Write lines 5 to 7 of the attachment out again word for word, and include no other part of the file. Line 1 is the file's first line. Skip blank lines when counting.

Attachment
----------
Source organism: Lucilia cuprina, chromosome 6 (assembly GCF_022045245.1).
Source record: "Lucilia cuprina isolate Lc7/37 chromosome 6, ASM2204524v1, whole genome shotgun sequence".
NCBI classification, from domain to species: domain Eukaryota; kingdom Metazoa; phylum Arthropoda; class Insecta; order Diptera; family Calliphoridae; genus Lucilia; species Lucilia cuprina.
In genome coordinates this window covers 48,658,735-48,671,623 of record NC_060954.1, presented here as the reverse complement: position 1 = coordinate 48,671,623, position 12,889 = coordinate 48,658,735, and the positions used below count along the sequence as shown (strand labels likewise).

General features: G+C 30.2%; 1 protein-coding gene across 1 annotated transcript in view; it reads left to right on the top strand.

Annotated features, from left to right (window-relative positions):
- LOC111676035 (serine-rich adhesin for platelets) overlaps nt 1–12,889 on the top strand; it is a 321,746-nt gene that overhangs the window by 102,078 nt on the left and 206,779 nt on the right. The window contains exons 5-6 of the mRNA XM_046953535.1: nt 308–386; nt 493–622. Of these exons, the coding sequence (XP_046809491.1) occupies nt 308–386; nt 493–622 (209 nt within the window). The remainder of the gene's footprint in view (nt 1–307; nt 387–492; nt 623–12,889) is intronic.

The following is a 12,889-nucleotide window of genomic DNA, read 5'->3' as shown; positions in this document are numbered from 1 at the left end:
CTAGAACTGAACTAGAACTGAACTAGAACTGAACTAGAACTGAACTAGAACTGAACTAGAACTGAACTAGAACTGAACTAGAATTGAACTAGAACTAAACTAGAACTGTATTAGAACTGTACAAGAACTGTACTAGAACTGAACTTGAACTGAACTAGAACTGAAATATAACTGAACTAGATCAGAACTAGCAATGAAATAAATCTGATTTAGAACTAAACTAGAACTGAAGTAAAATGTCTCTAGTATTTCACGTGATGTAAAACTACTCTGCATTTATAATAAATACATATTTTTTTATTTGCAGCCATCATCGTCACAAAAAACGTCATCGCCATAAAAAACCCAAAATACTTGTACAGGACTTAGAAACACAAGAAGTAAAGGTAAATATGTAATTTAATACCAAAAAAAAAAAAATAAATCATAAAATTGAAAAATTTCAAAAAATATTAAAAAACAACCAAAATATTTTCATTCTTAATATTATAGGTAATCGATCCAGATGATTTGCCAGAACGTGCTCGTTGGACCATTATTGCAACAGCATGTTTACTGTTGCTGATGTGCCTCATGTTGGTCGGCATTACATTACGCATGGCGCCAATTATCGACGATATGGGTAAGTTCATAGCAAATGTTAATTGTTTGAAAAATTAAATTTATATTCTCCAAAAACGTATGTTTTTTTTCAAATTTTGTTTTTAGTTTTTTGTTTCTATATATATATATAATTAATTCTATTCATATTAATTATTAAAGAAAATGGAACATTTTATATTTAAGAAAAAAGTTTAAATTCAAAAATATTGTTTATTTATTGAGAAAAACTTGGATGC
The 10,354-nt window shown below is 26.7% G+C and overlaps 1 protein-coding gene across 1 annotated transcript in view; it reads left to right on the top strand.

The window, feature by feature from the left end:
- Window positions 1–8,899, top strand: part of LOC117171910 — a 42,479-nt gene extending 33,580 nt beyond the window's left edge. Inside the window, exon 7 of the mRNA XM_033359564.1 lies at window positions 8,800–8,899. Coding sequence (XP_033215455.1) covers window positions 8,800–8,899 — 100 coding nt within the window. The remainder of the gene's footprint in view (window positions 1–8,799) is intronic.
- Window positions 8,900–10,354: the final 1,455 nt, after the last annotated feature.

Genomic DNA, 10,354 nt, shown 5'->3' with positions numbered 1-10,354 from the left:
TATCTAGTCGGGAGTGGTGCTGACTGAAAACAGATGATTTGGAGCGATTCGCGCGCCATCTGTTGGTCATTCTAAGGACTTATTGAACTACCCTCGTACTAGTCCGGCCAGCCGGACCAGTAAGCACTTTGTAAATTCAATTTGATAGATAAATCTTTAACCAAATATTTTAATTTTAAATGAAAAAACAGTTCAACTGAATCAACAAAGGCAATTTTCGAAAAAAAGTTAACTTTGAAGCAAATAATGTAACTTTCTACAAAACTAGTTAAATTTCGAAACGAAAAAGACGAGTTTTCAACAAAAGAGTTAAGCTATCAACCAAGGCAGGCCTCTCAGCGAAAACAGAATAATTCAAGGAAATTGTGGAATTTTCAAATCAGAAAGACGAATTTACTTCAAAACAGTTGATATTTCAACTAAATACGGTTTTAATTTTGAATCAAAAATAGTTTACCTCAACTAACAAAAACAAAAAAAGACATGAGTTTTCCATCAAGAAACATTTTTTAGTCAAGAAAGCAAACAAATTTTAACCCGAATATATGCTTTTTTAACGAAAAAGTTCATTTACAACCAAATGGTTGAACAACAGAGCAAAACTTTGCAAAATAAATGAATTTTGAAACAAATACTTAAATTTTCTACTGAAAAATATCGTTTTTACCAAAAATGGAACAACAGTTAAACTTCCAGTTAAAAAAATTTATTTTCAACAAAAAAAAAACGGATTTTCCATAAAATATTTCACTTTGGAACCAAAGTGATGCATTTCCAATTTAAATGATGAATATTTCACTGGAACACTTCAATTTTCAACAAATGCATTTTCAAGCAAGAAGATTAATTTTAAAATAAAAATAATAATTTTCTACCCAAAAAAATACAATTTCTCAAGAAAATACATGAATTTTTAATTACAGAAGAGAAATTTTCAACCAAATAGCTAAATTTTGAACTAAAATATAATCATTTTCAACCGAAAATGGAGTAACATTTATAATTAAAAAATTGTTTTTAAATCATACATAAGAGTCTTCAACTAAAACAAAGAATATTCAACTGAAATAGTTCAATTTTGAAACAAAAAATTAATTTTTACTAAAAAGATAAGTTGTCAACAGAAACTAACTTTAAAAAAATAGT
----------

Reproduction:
General features: G+C 30.2%; 1 protein-coding gene across 1 annotated transcript in view; it reads left to right on the top strand.

Annotated features, from left to right (window-relative positions):
- LOC111676035 (serine-rich adhesin for platelets) overlaps nt 1–12,889 on the top strand; it is a 321,746-nt gene that overhangs the window by 102,078 nt on the left and 206,779 nt on the right. The window contains exons 5-6 of the mRNA XM_046953535.1: nt 308–386; nt 493–622. Of these exons, the coding sequence (XP_046809491.1) occupies nt 308–386; nt 493–622 (209 nt within the window). The remainder of the gene's footprint in view (nt 1–307; nt 387–492; nt 623–12,889) is intronic.